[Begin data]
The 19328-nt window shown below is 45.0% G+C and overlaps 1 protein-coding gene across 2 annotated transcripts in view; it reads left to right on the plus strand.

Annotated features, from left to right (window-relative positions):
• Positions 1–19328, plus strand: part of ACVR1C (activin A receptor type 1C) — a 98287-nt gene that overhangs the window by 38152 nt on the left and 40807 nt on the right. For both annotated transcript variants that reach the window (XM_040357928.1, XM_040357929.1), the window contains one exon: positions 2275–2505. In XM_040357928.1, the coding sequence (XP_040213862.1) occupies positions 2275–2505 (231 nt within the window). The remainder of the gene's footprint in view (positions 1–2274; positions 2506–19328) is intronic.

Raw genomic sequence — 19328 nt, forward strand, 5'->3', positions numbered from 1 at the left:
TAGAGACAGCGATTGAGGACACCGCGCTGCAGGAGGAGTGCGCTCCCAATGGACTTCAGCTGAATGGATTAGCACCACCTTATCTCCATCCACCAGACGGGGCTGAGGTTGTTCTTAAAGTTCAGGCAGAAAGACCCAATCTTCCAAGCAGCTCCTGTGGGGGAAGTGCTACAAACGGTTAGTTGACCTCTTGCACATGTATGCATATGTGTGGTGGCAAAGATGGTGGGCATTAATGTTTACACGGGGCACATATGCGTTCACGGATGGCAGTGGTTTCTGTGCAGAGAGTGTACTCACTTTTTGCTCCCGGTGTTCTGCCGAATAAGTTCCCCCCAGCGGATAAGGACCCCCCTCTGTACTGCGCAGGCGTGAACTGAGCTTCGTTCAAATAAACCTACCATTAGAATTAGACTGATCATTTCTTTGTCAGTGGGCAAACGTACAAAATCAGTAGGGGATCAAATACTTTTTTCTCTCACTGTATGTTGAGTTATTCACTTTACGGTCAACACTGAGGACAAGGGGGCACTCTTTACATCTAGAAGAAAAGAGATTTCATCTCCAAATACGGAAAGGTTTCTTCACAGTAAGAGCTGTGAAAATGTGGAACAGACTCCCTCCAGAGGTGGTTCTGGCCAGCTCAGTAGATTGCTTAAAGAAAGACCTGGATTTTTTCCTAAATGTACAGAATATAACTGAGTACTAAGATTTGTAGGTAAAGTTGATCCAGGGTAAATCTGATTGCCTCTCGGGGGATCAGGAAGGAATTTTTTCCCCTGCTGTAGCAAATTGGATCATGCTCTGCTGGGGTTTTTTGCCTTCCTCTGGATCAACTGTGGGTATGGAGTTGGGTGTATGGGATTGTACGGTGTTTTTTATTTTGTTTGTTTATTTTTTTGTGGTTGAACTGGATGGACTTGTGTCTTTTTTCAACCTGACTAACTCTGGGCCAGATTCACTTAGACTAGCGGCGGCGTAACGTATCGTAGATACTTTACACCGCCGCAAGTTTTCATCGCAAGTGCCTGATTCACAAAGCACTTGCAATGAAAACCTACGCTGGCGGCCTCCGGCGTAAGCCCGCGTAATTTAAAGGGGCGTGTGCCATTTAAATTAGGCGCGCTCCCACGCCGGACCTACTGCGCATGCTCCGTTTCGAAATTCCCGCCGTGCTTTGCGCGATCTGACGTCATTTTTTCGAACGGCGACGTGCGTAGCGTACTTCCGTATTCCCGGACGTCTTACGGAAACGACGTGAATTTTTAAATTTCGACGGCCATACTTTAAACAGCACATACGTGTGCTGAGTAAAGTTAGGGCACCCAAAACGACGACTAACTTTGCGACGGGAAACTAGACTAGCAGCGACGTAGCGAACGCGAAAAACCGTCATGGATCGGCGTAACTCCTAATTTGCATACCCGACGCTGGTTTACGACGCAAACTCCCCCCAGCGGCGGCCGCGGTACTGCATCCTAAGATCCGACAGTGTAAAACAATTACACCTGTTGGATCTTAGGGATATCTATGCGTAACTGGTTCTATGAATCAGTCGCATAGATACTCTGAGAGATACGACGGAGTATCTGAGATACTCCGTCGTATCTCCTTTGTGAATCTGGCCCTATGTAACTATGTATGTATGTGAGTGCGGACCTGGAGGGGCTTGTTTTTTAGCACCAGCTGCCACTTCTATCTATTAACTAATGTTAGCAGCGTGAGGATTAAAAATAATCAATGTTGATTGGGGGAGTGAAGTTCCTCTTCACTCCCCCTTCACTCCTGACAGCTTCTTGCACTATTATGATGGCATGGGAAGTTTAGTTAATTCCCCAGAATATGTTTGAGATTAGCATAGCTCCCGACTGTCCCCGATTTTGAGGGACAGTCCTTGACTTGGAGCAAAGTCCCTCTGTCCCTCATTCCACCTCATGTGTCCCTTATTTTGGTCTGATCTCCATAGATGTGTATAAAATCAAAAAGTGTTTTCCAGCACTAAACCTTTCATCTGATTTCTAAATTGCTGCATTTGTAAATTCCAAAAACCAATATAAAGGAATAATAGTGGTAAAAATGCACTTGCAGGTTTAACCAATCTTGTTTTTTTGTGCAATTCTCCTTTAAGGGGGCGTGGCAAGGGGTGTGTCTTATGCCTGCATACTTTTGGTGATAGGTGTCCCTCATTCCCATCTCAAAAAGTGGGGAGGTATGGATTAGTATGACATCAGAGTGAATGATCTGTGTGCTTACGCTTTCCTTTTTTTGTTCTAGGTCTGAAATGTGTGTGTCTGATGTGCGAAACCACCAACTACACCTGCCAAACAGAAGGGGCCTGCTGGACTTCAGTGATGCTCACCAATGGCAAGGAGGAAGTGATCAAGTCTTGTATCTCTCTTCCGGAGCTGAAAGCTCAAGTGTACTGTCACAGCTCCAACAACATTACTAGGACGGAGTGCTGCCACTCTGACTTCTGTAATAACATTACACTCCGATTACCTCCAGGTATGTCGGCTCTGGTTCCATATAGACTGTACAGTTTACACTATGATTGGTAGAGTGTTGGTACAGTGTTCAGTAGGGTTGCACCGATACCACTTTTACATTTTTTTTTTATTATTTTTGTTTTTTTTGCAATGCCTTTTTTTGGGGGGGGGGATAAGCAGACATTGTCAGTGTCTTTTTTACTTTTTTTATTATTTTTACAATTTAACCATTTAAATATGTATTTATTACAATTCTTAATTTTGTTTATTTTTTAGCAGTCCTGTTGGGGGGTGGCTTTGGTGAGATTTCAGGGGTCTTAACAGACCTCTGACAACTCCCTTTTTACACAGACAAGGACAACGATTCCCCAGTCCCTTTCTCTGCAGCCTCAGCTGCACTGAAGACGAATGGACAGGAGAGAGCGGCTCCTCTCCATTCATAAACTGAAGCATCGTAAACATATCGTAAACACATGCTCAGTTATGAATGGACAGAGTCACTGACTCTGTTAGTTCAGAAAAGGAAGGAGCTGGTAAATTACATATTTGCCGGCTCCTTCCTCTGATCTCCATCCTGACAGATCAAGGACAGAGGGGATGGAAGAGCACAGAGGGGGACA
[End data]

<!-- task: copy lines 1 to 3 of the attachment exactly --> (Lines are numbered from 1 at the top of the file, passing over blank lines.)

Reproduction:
The 19328-nt window shown below is 45.0% G+C and overlaps 1 protein-coding gene across 2 annotated transcripts in view; it reads left to right on the plus strand.

Annotated features, from left to right (window-relative positions):
• Positions 1–19328, plus strand: part of ACVR1C (activin A receptor type 1C) — a 98287-nt gene that overhangs the window by 38152 nt on the left and 40807 nt on the right. For both annotated transcript variants that reach the window (XM_040357928.1, XM_040357929.1), the window contains one exon: positions 2275–2505. In XM_040357928.1, the coding sequence (XP_040213862.1) occupies positions 2275–2505 (231 nt within the window). The remainder of the gene's footprint in view (positions 1–2274; positions 2506–19328) is intronic.